If you are interested in how cell context, mutation and microenvironment interact to produce the distinct cancers seen in the uterus, fallopian tube and ovary, please contact us. 

The Huntsman lab aims to develop improved diagnostics, biologically informed prevention and cell context specific treatment strategies for ovarian cancers.  Dr. Huntsman is the scientific director of OvCaRe, BC’s multidisciplinary ovarian cancer research team.  His research has led to development of predictive and prognostic tissue based cancer biomarkers for ovarian cancer and a wide variety of other tumour types. They created a blueprint for subtype specific ovarian cancer control and have been leaders in the application of novel genomics technologies to ovarian cancer. Although Huntsman’s realm still uses proteomics and other genomic techniques to better understand ovarian and rare cancers, much of his research is focused on the question of how cell context, mutation and microenvironment interact to produce the absolutely distinct cancers seen in the uterus, fallopian tube and ovary.  To accomplish this, his team are using organoids derived from normal fallopian tube, endometrium and ovarian surface epithelium and uses single cell genomic techniques to determine the impact of the mutations found in these cancers. In the future they will use co-culture techniques and in-vivo systems to determine the impact of paracrine interactions with endometrial, fallopian tube, ovarian and other stroma.    

As collaboration is critical in his field, Dr. Huntsman happily leads and engages in a wide number of multidisciplinary research groups

The lab has on-site locations at the BC Cancer Research Centre, the Robert H.N. Ho Building and the Jack Bell Research Centre.

An overview of BC’s gynecologic cancer research program, OVCARE, can be found here.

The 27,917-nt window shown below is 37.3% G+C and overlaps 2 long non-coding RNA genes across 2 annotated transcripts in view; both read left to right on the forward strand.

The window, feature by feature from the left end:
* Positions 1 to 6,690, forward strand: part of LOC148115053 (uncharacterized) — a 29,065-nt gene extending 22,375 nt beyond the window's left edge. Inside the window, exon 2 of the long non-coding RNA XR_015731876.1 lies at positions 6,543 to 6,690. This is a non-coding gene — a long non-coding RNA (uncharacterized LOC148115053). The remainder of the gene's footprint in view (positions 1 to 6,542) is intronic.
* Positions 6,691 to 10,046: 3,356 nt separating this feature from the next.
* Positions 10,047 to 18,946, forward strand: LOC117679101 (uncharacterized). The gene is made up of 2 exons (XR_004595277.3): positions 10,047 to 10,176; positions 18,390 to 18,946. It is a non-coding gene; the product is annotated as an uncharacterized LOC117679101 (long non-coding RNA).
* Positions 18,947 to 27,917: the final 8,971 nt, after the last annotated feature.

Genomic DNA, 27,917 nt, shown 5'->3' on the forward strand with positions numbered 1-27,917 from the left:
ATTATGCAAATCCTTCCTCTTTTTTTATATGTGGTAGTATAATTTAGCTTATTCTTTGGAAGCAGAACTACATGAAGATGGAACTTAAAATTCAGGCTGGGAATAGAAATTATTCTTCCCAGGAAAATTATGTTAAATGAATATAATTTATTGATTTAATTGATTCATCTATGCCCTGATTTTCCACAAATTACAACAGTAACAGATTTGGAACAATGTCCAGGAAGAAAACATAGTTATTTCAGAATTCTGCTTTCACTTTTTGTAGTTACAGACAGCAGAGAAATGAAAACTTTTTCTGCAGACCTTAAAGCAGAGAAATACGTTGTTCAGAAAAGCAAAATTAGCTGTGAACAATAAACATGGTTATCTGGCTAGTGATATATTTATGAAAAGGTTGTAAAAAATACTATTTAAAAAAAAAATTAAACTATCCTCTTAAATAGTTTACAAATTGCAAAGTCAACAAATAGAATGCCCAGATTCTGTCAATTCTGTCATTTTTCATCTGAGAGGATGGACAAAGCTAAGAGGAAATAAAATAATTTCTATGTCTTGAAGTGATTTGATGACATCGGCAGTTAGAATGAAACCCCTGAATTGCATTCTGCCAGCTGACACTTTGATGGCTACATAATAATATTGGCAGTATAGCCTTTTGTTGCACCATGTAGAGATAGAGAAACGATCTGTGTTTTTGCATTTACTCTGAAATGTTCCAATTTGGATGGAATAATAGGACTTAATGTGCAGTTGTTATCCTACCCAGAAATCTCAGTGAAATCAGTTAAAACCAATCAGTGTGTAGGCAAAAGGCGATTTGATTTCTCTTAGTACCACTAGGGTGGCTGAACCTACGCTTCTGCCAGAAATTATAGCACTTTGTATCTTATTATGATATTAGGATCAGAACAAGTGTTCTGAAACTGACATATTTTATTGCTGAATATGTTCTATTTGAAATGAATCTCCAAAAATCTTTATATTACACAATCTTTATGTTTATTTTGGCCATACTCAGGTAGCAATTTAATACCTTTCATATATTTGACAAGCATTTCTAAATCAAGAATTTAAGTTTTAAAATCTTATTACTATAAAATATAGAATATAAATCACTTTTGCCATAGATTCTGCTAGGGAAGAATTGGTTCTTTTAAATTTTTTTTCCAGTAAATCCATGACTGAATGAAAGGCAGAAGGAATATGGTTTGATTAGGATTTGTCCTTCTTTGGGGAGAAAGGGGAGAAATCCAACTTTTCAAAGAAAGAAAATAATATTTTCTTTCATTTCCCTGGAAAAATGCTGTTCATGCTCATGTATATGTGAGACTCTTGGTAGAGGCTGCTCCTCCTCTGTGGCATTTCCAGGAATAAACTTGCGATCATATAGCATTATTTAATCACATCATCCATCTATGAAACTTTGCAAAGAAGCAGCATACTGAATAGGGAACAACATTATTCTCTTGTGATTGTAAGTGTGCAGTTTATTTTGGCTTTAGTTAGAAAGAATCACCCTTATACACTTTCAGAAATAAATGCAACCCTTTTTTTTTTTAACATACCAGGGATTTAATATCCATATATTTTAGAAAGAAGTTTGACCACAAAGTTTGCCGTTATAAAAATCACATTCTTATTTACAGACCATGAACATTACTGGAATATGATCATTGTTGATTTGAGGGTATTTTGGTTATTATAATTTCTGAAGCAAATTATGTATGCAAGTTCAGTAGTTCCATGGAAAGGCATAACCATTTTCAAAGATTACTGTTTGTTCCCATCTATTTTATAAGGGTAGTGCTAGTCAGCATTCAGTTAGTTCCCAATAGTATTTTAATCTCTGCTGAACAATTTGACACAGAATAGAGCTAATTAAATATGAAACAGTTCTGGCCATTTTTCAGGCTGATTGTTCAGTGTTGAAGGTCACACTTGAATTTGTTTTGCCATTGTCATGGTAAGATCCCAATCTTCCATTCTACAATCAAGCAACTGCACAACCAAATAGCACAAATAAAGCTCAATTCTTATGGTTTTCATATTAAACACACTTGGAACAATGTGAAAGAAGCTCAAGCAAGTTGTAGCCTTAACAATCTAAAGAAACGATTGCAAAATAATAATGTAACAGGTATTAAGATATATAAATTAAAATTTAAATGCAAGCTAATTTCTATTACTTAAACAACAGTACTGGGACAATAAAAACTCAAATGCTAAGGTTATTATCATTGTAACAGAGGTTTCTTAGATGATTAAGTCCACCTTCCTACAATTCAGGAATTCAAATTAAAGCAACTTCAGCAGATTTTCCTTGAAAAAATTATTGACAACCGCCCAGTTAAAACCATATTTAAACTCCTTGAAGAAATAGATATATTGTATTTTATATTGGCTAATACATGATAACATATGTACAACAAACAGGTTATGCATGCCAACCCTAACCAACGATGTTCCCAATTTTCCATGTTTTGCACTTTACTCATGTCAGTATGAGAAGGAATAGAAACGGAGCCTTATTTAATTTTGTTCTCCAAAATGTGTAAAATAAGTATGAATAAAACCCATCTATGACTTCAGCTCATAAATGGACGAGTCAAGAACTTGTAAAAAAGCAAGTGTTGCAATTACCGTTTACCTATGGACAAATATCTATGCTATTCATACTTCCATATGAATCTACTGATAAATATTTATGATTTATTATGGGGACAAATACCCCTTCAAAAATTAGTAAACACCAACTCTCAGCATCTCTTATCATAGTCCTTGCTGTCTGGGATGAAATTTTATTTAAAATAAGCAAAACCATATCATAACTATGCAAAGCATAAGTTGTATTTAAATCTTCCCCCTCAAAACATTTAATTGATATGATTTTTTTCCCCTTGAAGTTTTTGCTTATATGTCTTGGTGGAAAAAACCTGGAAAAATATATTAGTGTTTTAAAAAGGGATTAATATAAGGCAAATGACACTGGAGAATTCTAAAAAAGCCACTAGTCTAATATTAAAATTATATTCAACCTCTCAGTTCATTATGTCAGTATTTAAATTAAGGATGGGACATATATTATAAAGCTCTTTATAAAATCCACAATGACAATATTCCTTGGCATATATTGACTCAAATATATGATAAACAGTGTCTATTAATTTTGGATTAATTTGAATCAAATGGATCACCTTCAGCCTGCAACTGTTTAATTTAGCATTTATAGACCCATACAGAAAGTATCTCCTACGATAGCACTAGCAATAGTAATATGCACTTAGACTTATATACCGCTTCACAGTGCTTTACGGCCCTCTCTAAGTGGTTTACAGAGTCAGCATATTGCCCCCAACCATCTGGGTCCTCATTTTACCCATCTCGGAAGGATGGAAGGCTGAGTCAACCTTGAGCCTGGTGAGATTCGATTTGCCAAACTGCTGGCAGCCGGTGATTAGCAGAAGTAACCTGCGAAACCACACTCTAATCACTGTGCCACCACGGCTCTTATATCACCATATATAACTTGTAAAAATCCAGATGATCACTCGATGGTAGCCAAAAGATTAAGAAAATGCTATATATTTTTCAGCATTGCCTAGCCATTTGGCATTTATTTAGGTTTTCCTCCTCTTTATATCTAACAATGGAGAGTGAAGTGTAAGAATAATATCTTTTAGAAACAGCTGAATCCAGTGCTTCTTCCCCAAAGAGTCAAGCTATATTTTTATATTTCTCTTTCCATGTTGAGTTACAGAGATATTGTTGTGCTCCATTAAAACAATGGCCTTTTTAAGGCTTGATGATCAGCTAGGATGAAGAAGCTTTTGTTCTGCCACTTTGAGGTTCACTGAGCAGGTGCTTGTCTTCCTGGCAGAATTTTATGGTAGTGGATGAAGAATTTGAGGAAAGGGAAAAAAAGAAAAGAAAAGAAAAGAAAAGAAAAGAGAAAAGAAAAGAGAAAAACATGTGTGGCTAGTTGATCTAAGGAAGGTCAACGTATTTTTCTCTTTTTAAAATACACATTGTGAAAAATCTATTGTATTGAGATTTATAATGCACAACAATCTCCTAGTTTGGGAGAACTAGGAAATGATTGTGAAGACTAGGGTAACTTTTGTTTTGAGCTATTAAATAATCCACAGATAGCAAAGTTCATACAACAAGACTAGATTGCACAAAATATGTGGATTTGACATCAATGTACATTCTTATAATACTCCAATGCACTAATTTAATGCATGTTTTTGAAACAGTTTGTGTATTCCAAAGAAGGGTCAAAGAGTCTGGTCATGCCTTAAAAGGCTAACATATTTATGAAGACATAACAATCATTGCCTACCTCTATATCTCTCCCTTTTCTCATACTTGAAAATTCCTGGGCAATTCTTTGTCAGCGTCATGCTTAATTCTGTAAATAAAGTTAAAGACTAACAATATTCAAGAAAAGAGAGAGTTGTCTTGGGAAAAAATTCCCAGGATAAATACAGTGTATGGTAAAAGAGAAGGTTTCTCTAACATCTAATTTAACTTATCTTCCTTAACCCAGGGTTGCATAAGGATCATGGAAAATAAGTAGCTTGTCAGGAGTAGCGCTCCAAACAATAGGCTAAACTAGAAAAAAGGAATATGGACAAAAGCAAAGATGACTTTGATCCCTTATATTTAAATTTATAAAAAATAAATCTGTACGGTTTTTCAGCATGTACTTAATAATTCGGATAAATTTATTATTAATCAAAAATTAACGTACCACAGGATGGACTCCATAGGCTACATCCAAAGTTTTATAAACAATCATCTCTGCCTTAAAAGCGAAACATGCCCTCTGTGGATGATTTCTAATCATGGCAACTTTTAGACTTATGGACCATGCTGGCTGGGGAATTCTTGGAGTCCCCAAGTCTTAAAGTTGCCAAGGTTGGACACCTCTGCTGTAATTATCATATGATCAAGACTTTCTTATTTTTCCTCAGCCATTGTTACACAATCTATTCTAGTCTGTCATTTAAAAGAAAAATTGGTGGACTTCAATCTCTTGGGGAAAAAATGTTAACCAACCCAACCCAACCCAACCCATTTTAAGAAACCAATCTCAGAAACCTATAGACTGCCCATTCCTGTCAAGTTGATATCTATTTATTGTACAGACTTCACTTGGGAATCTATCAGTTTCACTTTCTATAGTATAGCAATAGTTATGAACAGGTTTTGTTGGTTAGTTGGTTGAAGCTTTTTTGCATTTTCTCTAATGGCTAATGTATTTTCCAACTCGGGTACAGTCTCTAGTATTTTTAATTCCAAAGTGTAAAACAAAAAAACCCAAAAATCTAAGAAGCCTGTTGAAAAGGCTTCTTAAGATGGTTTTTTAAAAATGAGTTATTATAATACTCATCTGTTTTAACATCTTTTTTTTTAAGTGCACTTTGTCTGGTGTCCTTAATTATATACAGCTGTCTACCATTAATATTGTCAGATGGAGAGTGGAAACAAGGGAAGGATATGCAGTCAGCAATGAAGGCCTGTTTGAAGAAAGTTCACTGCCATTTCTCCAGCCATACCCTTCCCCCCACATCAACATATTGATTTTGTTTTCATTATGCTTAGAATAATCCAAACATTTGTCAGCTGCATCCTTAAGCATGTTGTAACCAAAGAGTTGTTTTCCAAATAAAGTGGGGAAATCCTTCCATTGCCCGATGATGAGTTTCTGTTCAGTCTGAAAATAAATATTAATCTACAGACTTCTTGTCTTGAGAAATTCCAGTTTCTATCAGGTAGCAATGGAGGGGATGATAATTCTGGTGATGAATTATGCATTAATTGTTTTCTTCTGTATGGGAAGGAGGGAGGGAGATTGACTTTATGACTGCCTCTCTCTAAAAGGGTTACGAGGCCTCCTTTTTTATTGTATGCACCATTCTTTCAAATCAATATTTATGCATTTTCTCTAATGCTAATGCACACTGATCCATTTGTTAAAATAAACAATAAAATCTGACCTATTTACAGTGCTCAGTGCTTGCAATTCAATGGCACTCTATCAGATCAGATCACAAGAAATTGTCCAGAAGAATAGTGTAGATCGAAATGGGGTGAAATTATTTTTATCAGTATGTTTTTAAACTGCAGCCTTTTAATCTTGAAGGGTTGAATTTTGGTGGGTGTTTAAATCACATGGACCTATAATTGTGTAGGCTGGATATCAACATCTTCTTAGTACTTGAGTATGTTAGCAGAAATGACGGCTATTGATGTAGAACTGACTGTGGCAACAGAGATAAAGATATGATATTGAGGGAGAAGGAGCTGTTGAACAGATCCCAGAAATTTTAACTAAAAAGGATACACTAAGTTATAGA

Amal El-Naggar

Research Associate

Maria Salamanca

Research Assistant/Technician


Jutta Huvila

Post-Doctoral Fellow


Naila Adam

Graduate Student

Maya DeGrood

Graduate Student

Fourouh Kalantari

Graduate Student

ChaeYoung Shin

Graduate Student

Open Positions

Research Programmer

Job Information

Classification Title: Information Systems & Technology (A)

Business Title: Research Programmer

Department: Pathology

Job Summary

A position with the Department of Pathology and Laboratory Medicine of the University of British Columbia is open immediately for a research programmer to work with our interdisciplinary team of researchers and software developers within the Department of Molecular Oncology at BC Cancer, part of the Provincial Health Services Authority. We are seeking a creative, experienced, and dedicated individual to play a key role in the bioinformatics analysis of computational genomic research data.

The research programmer will work with other team members and researchers in the department to conduct computational analysis, ranging from routine runs to novel discovery tasks.  With detailed instructions, you will be finding and applying bioinformatics algorithms to computational genomics problems.  When appropriate, your solutions will be deployed in full production processes, and you will work closely with other programmers to ensure the successful implementation and  deployment of automated workflows and analyses.

You will be on-site in the Department of Molecular Oncology at BC Cancer, working closely with software developers, students and researchers operating at the leading edge of the field of cancer genomics.  Our department has recently made meaningful advances in the understanding of tumour evolution and the software platforms developed in the lab will be used by world-leading scientists at BC Cancer and international collaborators to gain insight into how cancers initiate, develop and acquire resistance to treatment. More information on the department and research we conduct can be found here http://molonc.bccrc.ca/

Organizational Status